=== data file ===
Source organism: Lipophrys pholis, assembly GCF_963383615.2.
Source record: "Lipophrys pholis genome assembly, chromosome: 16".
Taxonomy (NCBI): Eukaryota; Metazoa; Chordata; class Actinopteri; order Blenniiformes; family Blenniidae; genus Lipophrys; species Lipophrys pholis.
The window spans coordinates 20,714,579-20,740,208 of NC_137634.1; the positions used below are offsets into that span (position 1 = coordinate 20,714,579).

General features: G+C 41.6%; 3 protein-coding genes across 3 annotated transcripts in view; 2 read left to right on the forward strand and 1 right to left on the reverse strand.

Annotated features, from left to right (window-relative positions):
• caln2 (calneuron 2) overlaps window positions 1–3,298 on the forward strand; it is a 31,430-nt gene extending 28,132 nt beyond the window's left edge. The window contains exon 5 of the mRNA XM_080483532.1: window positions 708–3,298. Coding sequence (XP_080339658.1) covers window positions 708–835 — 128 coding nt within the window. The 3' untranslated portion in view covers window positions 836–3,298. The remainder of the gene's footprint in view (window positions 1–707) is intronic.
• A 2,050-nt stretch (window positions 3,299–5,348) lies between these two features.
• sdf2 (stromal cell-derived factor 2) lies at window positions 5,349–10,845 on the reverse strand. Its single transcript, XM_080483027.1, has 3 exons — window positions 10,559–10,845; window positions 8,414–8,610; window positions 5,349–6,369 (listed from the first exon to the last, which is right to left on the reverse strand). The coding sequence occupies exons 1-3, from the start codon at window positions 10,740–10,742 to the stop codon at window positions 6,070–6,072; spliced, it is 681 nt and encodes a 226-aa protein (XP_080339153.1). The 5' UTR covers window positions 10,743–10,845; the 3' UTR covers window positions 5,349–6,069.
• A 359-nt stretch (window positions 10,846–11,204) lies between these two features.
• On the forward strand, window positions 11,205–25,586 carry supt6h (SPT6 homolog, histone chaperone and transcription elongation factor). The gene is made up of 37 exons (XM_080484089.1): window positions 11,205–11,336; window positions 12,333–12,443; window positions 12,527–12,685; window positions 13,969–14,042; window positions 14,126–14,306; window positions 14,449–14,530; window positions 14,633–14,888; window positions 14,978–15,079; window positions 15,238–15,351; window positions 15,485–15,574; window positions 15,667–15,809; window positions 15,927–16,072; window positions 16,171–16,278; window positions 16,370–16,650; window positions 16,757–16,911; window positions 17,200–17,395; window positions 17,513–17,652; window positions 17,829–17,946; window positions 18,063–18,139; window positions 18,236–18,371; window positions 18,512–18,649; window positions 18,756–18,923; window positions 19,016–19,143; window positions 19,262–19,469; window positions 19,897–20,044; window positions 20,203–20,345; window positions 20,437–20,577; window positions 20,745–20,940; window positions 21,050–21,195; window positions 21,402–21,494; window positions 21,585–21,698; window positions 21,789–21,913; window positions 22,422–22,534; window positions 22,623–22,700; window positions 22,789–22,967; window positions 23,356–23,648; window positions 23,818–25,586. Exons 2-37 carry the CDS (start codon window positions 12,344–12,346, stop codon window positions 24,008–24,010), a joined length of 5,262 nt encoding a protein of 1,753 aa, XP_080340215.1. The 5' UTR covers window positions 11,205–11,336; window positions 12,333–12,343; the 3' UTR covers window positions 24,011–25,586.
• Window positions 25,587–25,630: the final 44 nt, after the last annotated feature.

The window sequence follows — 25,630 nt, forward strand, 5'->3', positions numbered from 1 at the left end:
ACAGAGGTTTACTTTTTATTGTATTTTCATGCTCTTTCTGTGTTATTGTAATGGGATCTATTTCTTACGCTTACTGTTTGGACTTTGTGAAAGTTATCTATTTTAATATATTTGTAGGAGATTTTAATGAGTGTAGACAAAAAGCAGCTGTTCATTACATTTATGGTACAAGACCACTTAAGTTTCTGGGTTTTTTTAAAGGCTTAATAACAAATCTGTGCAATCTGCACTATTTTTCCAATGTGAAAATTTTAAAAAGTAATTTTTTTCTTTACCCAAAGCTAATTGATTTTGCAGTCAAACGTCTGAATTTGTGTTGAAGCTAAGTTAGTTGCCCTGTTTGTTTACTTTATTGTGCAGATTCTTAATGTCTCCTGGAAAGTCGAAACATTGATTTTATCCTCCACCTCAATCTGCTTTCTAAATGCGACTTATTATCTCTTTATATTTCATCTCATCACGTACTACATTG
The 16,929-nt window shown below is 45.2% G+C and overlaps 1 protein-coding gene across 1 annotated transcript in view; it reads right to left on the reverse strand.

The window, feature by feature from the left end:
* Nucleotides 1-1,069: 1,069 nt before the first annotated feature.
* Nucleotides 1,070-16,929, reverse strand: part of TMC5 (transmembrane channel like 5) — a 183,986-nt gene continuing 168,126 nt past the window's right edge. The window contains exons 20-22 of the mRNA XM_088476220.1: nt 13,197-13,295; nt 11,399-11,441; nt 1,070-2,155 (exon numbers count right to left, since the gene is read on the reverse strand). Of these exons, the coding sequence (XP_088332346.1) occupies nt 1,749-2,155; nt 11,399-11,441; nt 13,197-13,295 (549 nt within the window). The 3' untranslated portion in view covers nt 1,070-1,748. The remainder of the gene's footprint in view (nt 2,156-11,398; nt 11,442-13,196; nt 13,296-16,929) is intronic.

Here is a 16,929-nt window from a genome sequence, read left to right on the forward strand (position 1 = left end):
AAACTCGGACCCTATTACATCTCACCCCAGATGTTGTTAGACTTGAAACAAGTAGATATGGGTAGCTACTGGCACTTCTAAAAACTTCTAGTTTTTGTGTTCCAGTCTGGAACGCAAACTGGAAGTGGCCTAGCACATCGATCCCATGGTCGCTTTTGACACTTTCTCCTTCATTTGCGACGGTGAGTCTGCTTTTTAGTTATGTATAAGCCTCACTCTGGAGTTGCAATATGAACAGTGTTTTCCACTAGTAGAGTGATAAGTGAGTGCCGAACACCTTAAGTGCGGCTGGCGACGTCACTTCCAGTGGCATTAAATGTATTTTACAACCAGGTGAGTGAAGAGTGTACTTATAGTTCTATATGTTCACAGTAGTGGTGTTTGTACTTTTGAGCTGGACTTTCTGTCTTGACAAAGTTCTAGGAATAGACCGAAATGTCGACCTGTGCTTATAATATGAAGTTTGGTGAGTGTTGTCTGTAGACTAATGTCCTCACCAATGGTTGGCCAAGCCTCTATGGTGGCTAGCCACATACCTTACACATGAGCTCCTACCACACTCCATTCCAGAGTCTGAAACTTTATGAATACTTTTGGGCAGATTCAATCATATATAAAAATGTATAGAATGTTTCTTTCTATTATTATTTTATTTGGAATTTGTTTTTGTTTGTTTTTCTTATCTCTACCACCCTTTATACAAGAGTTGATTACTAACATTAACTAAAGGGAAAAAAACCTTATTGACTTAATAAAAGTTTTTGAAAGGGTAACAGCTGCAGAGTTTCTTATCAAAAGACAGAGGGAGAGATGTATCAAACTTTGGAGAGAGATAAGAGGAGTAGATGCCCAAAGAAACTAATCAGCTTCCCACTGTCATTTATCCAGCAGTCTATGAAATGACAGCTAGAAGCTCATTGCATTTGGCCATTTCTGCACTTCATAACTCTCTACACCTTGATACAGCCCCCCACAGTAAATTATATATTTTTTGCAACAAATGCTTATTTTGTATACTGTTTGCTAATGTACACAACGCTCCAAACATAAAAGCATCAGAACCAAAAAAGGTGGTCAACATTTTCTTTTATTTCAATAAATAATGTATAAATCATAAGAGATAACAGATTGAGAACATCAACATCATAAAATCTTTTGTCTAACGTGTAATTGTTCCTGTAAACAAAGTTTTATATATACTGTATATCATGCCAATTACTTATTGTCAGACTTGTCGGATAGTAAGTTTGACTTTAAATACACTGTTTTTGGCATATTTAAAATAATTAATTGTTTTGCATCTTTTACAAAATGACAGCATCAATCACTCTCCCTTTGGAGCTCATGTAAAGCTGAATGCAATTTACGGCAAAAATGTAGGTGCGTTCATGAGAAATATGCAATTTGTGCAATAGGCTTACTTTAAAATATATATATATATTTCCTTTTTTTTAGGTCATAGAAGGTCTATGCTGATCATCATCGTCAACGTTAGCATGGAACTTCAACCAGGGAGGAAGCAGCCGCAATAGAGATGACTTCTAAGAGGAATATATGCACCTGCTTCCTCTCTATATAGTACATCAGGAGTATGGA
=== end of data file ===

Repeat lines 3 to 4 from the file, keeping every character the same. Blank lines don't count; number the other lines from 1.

Taxonomy (NCBI): Eukaryota; Metazoa; Chordata; class Actinopteri; order Blenniiformes; family Blenniidae; genus Lipophrys; species Lipophrys pholis.
The window spans coordinates 20,714,579-20,740,208 of NC_137634.1; the positions used below are offsets into that span (position 1 = coordinate 20,714,579).